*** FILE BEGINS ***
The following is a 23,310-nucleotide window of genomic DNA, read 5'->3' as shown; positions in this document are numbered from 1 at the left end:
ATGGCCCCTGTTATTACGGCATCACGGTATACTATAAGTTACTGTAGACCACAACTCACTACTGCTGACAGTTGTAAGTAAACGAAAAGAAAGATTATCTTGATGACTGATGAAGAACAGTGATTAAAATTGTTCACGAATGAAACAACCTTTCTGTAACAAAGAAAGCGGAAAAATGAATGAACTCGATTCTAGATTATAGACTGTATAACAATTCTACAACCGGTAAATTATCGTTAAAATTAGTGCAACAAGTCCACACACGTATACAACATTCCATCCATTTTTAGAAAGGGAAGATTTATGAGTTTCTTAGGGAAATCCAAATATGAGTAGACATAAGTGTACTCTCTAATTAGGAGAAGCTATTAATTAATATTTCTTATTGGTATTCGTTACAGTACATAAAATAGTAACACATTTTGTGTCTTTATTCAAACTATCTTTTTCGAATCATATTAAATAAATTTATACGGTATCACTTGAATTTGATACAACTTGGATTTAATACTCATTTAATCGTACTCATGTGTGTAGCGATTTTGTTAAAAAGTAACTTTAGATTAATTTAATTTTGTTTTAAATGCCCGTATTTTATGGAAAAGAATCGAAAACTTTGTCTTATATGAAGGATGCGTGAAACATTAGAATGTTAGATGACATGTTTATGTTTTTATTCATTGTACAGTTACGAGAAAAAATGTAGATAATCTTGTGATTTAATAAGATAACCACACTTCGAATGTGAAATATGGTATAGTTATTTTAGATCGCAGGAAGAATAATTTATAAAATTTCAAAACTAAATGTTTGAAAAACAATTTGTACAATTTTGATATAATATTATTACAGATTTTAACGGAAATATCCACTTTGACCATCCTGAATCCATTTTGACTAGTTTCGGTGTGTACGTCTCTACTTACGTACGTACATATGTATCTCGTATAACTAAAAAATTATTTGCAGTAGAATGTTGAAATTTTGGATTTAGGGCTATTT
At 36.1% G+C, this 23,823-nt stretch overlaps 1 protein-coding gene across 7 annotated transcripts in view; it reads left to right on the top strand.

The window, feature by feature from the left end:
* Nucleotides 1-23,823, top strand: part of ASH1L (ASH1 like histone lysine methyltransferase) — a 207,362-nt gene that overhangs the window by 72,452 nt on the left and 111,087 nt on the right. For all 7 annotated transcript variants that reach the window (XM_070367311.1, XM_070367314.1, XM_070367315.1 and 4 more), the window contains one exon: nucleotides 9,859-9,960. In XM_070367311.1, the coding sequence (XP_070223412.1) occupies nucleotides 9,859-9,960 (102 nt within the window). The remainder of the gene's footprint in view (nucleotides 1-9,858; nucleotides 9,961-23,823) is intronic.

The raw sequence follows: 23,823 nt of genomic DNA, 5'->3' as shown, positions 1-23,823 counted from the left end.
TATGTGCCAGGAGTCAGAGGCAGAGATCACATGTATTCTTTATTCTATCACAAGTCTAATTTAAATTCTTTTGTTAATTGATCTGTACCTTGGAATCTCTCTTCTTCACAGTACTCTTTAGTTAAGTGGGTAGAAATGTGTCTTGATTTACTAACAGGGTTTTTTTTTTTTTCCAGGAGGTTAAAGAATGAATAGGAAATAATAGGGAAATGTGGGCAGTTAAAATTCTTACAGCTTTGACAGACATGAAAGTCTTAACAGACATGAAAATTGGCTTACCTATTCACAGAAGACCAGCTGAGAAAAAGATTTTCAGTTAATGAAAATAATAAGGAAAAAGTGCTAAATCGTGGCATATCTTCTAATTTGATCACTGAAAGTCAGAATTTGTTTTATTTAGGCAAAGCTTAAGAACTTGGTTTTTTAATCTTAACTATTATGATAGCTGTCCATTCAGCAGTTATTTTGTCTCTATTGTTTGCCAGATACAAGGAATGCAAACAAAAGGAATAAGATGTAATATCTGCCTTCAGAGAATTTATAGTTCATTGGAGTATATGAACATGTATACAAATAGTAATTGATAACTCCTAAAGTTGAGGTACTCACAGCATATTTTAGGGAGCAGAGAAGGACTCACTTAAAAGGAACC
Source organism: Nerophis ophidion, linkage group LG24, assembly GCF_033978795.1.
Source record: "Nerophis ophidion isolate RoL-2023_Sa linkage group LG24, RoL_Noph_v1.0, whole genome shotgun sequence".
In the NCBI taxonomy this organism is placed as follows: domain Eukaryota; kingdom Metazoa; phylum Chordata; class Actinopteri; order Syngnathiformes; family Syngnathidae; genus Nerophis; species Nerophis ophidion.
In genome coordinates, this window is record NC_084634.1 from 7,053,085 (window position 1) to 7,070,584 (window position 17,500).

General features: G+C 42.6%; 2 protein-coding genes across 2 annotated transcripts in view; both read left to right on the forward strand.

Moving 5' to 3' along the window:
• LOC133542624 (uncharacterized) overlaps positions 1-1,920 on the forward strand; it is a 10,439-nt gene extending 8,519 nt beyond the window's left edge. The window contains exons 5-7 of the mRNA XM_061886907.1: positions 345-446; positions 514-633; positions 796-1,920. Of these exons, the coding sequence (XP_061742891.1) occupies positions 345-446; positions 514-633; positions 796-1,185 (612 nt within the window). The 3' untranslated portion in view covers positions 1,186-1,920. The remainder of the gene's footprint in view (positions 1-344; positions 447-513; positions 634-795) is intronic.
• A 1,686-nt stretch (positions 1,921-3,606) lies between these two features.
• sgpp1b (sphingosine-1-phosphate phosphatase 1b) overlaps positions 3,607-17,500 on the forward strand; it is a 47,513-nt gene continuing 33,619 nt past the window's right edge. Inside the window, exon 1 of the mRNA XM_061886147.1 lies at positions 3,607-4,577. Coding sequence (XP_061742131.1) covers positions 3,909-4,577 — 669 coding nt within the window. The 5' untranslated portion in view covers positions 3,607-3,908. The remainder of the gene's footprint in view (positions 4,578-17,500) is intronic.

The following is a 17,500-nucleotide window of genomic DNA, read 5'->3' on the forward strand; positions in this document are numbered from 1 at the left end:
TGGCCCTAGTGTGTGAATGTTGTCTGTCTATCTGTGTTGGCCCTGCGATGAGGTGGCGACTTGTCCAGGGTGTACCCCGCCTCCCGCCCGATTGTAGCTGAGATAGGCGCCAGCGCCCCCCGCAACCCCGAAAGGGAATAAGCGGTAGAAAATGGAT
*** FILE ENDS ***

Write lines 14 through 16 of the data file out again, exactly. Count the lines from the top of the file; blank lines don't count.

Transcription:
• LOC133542624 (uncharacterized) overlaps positions 1-1,920 on the forward strand; it is a 10,439-nt gene extending 8,519 nt beyond the window's left edge. The window contains exons 5-7 of the mRNA XM_061886907.1: positions 345-446; positions 514-633; positions 796-1,920. Of these exons, the coding sequence (XP_061742891.1) occupies positions 345-446; positions 514-633; positions 796-1,185 (612 nt within the window). The 3' untranslated portion in view covers positions 1,186-1,920. The remainder of the gene's footprint in view (positions 1-344; positions 447-513; positions 634-795) is intronic.
• A 1,686-nt stretch (positions 1,921-3,606) lies between these two features.
• sgpp1b (sphingosine-1-phosphate phosphatase 1b) overlaps positions 3,607-17,500 on the forward strand; it is a 47,513-nt gene continuing 33,619 nt past the window's right edge. Inside the window, exon 1 of the mRNA XM_061886147.1 lies at positions 3,607-4,577. Coding sequence (XP_061742131.1) covers positions 3,909-4,577 — 669 coding nt within the window. The 5' untranslated portion in view covers positions 3,607-3,908. The remainder of the gene's footprint in view (positions 4,578-17,500) is intronic.